ERZGEBIRGE, a mountain chain of Germany, extending in a W.S.W. direction from the Elbe to the Elstergebirge along the frontier between Saxony and Bohemia. Its length from E.N.E. to W.S.W. is about 80 m., and its average breadth about 25 m. The southern declivity is generally steep and rugged, forming in some places an almost perpendicular wall of the height of from 2000 to 2500 ft.; while the northern, divided at intervals into valleys, sometimes of great fertility and sometimes wildly romantic, slopes gradually towards the great plain of northern Germany. The central part of the chain forms a plateau of an average height of more than 3000 ft. At the extremities of this plateau are situated the highest summits of the range: - in the south-east the Keilberg (4080 ft.); in the north-east the Fichtelberg (3980 ft.); and in the south-west the Spitzberg (3650 ft.). Between the Keilberg and the Fichtelberg, at the height of about 3300 ft., is situated Gottesgab, the highest town in Bohemia. Geologically, the Erzgebirge range consists mainly of gneiss, mica and phyllite. As its name (Ore Mountains) indicates, it is famous for its mineral ores. These are chiefly silver and lead, the layers of both of which are very extensive, tin, nickel, copper and iron. gold is found in several places, and some arsenic, antimony, bismuth, manganese, mercury and sulphur. The Erzgebirge is celebrated for its lace manufactures, introduced by Barbara Uttmann in 1541, embroideries, silk-weaving and toys. The climate is in winter inclement in the higher elevations, and, as the snow lies deep until the spring, the range is largely frequented by devotees of winter sport, ski, toboganning, etc. In summer the air is bracing, and many climatic health resorts have sprung into existence, among which may be mentioned Kipsdorf, Bärenfels and Oberwiesenthal. Communication with the Erzgebirge is provided by numerous lines of railway, some, such as that from Freiberg to Brüx, that from Chemnitz to Komotau, and that from Zwickau to Carlsbad, crossing the range, while various local lines serve the higher valleys.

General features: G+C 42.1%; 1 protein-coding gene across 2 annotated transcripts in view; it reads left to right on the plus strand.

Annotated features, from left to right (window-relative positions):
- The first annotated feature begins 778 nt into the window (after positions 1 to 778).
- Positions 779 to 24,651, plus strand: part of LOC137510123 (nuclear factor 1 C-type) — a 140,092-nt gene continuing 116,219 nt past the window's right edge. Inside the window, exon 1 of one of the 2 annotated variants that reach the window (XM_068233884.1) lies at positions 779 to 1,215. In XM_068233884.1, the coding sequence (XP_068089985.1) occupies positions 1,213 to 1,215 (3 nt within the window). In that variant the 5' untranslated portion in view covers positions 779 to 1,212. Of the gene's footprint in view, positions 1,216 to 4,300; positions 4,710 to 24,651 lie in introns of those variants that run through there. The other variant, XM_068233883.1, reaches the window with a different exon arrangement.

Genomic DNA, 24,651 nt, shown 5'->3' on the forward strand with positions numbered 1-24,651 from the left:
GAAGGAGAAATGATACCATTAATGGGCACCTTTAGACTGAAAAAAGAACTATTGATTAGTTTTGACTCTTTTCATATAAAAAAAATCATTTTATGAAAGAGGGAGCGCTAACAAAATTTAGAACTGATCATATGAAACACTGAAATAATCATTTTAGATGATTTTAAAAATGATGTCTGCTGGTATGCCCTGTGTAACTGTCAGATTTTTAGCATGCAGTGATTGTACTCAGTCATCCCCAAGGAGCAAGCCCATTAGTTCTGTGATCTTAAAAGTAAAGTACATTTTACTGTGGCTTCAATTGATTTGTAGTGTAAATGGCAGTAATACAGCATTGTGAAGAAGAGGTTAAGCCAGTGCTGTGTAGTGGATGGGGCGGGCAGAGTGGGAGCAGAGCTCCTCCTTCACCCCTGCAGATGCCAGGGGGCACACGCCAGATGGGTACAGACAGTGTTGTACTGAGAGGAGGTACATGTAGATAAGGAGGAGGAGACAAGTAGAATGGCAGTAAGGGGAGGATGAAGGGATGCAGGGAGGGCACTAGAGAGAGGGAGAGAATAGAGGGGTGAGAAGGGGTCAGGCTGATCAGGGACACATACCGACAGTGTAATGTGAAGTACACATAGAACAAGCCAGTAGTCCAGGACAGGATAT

The Elstergebirge, a range some 16 m. in length, in which the Weisse Elster has its source, runs S.W. from the Erzgebirge to the Fichtelgebirge and attains a height of 2630 ft.
See Grohmann, Das Obererzgebirge und seine Städte (1903), and Schurtz, Die Pässe des Erzgebirges (1891); also Daniel, Deutschland, vol. ii., and Gebauer, Länder und Völkerkunde, vol. i.
Note - this article incorporates content from Encyclopaedia Britannica, Eleventh Edition, (1910-1911)